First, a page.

I live in Wisconsin. We top all US States in reported cases, but that’s because do our own testing.

Original recommendations seemed to support regional schools when they decided to close if a case was reported. But when it became clear that the virus was not a virulent as originally feared, recommendations became clear: do not close a school if a case is verified.

My intuition is that public health authorities calculated that the “herd immunity” effect should be pursued at this point, since the virus is not currently virulent. Maybe this will head off the spread of virulent mutation next Fall or Winter.

June 6, 2009 at 1:55 am |

Perhaps the call to maintain normality is more about not causing a panic than anything else. What’s the value of public peace of mind?

June 6, 2009 at 3:05 am |

I’ll echo some of the commenters’ opinions that the actual threat posed by this flu is currently quite low. Seen in this light, their recommendation seems reasonable, if not correct.

June 6, 2009 at 8:30 am

That’s possibly the case (though in Scotland there are now cases of people in their thirties and forties with no previous health problems ending up in intensive care), but the argument about number of working hours lost to the economy still stands. Perhaps one could turn your argument round and suggest that tougher measures should be taken not just for swine flu but also for the more normal bugs that go around each winter.

June 6, 2009 at 2:11 pm |

What the health authorities do regarding a pandemic threat must be , i guess, advised by statisticians specialising in epidemiology. It would be interesting to see their actual calculation in this case. Are the public given access to this sort of information?

A note off the side (this may be too applied for some)

This raises the question about how authorities use (and probably to some extent misuse) mathematical models and how they could be used. I for one would prefer a calculation with huge uncertainty bounds rather than just decisions based on previous experience. Reading the PCM should be mandatory for government officials (…). They probably hire consultants all the time who do good work, but the overall understanding…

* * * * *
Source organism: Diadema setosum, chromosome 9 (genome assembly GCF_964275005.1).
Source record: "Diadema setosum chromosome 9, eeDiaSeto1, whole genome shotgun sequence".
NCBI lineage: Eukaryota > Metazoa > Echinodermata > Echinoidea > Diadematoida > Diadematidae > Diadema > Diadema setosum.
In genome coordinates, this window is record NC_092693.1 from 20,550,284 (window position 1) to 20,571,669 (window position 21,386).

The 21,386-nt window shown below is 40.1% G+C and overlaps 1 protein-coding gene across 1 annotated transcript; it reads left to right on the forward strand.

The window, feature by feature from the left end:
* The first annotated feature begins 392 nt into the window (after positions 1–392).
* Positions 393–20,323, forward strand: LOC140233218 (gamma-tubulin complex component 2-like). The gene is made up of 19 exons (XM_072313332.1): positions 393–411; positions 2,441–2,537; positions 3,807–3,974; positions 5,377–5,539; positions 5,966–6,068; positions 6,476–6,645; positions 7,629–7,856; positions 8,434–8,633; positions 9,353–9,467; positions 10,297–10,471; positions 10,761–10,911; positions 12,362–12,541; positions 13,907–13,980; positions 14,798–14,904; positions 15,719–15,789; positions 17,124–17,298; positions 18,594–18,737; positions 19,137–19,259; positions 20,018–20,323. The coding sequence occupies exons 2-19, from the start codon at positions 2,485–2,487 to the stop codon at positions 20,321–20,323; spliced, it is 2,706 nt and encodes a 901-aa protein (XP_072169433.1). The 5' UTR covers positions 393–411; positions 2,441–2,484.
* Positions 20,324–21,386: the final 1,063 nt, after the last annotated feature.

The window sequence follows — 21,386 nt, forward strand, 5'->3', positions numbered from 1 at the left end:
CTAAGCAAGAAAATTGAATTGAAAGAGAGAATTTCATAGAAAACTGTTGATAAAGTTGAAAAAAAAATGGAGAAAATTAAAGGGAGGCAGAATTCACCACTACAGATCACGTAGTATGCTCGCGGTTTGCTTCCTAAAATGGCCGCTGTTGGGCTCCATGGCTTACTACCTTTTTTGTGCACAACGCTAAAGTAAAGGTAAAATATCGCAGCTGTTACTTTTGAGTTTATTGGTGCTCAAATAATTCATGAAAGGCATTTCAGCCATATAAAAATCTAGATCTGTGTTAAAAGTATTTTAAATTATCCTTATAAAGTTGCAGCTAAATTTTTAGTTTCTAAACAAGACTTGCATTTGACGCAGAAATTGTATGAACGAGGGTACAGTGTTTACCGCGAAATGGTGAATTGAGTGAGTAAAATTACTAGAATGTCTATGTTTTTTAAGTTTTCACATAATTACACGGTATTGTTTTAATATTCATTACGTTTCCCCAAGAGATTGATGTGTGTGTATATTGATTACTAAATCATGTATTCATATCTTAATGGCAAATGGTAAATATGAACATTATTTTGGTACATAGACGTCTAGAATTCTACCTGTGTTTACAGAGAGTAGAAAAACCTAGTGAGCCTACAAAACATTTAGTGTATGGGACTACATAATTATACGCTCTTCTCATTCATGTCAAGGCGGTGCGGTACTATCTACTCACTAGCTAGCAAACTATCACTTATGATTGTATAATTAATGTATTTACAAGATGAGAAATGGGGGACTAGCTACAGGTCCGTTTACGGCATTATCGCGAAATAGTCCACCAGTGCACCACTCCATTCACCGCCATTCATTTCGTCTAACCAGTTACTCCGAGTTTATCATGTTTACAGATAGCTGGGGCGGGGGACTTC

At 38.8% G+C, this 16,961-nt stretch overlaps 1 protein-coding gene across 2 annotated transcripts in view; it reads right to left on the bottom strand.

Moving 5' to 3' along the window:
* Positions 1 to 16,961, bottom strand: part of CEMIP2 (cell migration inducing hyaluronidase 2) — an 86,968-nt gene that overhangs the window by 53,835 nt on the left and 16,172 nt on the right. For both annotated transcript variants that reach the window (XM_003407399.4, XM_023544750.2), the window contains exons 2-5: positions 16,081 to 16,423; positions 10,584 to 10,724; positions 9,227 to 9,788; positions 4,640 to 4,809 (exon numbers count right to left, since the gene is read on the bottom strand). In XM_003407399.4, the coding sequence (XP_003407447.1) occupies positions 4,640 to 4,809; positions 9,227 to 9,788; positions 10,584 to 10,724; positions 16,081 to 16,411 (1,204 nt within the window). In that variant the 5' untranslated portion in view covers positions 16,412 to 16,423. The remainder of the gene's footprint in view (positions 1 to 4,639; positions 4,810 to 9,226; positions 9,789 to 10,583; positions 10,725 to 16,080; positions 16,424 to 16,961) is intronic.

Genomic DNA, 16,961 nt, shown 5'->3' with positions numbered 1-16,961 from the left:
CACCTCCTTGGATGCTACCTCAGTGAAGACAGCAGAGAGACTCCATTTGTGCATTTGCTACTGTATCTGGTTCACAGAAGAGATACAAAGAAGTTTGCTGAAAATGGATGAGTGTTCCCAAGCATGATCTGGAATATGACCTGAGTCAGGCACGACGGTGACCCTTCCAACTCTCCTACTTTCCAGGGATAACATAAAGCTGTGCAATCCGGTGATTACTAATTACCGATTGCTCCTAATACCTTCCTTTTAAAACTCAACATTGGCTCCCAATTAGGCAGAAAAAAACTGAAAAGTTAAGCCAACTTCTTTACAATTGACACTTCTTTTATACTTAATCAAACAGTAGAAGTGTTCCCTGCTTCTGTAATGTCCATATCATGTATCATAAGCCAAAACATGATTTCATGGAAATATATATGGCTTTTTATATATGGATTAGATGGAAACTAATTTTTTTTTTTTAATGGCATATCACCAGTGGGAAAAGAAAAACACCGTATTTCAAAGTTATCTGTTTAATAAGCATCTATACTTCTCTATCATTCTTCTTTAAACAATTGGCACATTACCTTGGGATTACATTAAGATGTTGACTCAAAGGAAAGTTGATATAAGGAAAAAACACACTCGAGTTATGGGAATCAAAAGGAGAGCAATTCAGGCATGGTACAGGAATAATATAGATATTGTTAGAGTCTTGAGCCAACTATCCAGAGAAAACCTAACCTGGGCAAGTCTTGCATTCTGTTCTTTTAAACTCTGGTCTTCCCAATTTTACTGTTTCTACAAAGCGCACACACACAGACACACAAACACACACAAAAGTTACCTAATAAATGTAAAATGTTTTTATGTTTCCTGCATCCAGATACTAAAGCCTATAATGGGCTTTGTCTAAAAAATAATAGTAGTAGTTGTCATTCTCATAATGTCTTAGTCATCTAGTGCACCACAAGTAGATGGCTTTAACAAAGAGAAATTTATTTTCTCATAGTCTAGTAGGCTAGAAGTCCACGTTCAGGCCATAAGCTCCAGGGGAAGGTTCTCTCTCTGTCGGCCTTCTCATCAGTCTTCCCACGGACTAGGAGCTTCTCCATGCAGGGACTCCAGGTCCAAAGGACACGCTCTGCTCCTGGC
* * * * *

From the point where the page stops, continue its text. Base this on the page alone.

I figure there must be huge discussions about these issues when we have had banks become insolvent , derivatives creating havoc (at least according to the news) etc. etc. But on what forums do they take place?

June 6, 2009 at 5:27 pm |

Wow, what a dramatic post. Best wishes for much health for all the family!

Based just on the analysis in the post, the current policy is justified if we are well below the critical probability, and apparently this is what the Health authority thinks. (And it seems reasonable.) Of course, there are uncertainties involved but the policy itself can be flexible. So baring in mind that the policy can be adjusted, the idea that being *very very cautious now* can lead us to the right side of the phase transition is not entirely meaningful. (There are also various delicate issues (some were mentioned in the comments) that are neglected in the post. Even the statement *damage to the economy* is much oversimplified.)

June 6, 2009 at 7:17 pm

Gil, I’m not sure I agree with everything you say. The virus seems to spread very easily, at least to judge from the number of people at my son’s school who caught it, so I would estimate that there was a non-negligible probability that I had it. And if I had, say, had lunch in my college, then I would have had opportunities to spread it to several other people. That’s not quite a proof that the expected number of people I would infect was more than one, but neither did it leave me confident that the expected number was at most one. And the fairly rapid growth of the number of cases in this country suggests to me that with the current policy we are in fact above the critical probability.

The question of whether it is better for people to get swine flu now rather than wait till a more virulent strain develops is a more complicated one and I haven’t formed a considered view about it.

As for the oversimplifications concerning the economy, I’m not sure they are problematic. Let’s just assume that staying away from work in order to reduce the chances of infecting people has a certain cost C_1, and getting swine flu has a cost C_2. I think it’s reasonable to take both C_1 and C_2 to be positive (if viewed as costs, or negative if viewed as benefits). If it is true that changing to a more cautious health policy has a chance of avoiding an explosion in the number of cases, then the expected gain of this policy will be large unless C_2 is much smaller than C_1, which looks sufficiently implausible to me that I don’t feel the need for a more sophisticated model.

I do take your point about flexibility though, and my family has had blood tests (results not yet known), which are apparently not so much for our sake as for the sake of the gathering of information. So perhaps there are people constantly monitoring what is going on and attempting to make judgments about whether the current policy really is sensible, and perhaps the recommendations will change in the light of new information. But even if that is the case, I still think it would be better to err on the side of caution, just because the possible cost of not being cautious enough seems to be much higher than the cost of being too cautious.